By CHUCK OFFENBURGER
COOPER, Iowa, May 15, 2018 – It’s been 20 years since a gubernatorial campaign in Iowa has made me squirm as much as this year’s race.
Back in 1998, the candidates were Democrat Tom Vilsack, of Mount Pleasant in southeast Iowa, and Republican Jim Ross Lightfoot, from my hometown of Shenandoah in southwest Iowa. Both were (and are) friends of mine. Both asked me to serve as press secretary after I resigned that summer from my long-held column writing job at the Des Moines Register. I turned down both offers.
Truth is, I favored Vilsack’s candidacy. Through journalism, I’d been friends with his wife Christie Vilsack for more than 15 years, and that led me to a friendship with Tom, too – a closer one than I had with Lightfoot. I was thrilled when Vilsack rallied in the last two months of the campaign to upset Lightfoot by about 7 percent.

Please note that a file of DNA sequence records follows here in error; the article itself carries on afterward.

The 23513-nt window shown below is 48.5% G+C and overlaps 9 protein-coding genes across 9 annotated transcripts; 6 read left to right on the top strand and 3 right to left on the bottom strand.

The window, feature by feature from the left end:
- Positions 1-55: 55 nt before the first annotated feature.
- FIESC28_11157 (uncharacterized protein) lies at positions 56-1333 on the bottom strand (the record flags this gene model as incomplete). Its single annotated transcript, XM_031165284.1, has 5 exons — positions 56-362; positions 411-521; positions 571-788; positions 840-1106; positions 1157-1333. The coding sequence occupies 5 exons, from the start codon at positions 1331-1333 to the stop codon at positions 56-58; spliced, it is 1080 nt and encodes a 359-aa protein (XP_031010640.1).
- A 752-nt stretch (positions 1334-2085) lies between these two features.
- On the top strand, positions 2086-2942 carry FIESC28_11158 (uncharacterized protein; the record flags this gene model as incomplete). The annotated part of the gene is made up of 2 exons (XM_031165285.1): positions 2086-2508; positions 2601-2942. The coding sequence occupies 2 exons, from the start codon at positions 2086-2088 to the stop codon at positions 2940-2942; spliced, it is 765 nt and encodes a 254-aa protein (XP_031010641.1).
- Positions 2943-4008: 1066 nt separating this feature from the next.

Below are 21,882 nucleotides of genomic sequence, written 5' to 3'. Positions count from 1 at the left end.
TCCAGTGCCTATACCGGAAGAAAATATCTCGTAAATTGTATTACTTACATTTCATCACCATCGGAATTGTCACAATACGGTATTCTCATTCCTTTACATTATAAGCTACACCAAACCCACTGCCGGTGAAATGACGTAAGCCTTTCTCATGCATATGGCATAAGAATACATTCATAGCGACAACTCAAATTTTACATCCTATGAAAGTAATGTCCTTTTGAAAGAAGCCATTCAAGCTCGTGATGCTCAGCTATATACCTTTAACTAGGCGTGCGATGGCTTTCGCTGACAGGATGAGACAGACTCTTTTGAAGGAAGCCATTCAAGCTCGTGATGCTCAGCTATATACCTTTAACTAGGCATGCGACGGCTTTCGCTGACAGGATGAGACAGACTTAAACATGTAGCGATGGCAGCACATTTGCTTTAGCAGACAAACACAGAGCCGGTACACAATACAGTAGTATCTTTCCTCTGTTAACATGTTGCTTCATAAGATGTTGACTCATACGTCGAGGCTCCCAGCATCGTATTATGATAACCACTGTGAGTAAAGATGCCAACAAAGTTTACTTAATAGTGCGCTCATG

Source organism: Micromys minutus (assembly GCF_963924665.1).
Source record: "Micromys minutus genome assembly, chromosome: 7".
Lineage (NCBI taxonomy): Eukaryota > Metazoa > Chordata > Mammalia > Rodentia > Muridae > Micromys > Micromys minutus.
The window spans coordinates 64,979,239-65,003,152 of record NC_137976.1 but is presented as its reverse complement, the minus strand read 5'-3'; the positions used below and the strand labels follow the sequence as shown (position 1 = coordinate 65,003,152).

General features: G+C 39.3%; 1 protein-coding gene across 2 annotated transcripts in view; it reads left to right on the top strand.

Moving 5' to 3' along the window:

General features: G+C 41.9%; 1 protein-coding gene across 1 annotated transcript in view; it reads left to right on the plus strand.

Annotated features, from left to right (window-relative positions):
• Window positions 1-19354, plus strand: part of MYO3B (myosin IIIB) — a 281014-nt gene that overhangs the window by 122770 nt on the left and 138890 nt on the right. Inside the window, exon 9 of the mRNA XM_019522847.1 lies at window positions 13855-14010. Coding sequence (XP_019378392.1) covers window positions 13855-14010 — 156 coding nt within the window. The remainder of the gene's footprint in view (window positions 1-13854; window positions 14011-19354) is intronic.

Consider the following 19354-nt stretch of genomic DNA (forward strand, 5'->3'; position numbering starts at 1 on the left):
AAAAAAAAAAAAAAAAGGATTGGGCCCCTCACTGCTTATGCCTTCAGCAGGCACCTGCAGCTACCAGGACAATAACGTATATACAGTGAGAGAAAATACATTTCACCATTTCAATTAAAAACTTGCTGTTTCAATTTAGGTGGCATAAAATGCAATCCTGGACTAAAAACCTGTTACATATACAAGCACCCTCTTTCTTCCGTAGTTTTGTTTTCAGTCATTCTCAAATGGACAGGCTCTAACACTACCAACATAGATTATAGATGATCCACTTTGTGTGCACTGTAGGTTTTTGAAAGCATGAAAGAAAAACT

I’d been a Terry Branstad supporter during his long first life as governor in the 1980s and ’90s. I was totally against him running again in 2010 and 2014 – I still don’t think he should have – but wound up voting for him both times.
So now we come to this 2018 race.
First, a little “where are they now?” about those earlier key players. Vilsack is on-the-road most of the time as president & CEO of the U.S. Dairy Export Council and a paid advisor to Colorado State University on ag, water and development initiatives. Lightfoot is retired nicely in Texas. Branstad is in China most of the time as our U.S. ambassador there. Makes me feel like kind of an incumbent, or maybe a survivor, here in Iowa.
And here’s what I’m seeing and feeling right now about the 2018 governor’s race:
Gov. Kim Reynolds